Stephanie Coontz, perhaps the most successful professor at my alma mater in terms of actual impact on U.S. political debate, editorializes in today’s New York Times on why the state should get out of the business of certifying and legitimating marriages (“Taking Marriage Private,” 26 November 2007):
In the 1950s, using the marriage license as a shorthand way to distribute benefits and legal privileges made some sense because almost all adults were married…
Today, however, possession of a marriage license tells us little about people’s interpersonal responsibilities. Half of all Americans aged 25 to 29 are unmarried, and many of them already have incurred obligations as partners, parents or both. Almost 40 percent of America’s children are born to unmarried parents. Meanwhile, many legally married people are in remarriages where their obligations are spread among several households.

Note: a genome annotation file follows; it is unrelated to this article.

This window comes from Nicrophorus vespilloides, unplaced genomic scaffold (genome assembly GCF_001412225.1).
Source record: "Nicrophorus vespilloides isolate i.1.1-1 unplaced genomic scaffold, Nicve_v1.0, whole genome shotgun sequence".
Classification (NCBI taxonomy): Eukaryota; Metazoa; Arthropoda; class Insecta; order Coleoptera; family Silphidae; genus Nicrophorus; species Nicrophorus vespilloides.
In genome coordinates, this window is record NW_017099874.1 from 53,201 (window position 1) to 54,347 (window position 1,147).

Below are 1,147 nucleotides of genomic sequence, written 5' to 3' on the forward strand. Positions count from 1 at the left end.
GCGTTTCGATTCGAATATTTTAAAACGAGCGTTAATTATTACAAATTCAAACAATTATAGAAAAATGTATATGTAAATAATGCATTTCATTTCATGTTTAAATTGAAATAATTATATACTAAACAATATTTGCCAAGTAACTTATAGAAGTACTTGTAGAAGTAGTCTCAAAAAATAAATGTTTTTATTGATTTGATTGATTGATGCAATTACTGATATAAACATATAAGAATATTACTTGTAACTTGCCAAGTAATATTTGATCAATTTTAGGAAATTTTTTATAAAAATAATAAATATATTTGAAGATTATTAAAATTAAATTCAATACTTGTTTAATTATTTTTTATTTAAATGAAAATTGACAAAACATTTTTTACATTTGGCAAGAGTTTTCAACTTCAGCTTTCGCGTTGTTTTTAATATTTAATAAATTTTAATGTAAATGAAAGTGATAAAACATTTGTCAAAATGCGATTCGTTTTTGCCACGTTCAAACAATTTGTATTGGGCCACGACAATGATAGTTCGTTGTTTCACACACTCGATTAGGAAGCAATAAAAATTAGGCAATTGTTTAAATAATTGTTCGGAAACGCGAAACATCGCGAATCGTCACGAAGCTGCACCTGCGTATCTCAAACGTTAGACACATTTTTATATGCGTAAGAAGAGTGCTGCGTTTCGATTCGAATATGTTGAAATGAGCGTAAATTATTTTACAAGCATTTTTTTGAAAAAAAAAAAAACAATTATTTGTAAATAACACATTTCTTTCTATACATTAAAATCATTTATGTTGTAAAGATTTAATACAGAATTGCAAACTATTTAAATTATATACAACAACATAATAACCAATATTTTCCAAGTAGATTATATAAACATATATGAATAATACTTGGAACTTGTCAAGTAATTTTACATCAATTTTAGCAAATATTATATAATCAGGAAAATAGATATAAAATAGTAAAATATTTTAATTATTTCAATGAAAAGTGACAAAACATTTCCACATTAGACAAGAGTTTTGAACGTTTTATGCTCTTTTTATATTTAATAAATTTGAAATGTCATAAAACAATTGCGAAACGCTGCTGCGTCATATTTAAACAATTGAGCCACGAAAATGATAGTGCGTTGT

Possession of a marriage license is no longer the chief determinant of which obligations a couple must keep, either to their children or to each other. But it still determines which obligations a couple can keep — who gets hospital visitation rights, family leave, health care and survivor’s benefits. This may serve the purpose of some moralists. But it doesn’t serve the public interest of helping individuals meet their care-giving commitments.
A marriage is a hybrid of part administrative expedience, part contract law and part sacred cultural institution. The sacred cultural institution stuff is a part of autonomous culture and the state has little business meddling there. As for the administration and contract law portions, Ms. Coontz makes a perfectly pragmatic case for deregulation. Changing mores have rendered the original expedience obsolete.
So the argument goes in the economic sphere: the Twenty-First Century is a fast changing time for which the bureaucratic and regulatory machinery of the state is ill-suited. Best to leave it to the nimble, distributed private market to adapt to this rapidly evolving environment. So it is today also with culture. So how about extending the same courtesy to individuals as to business?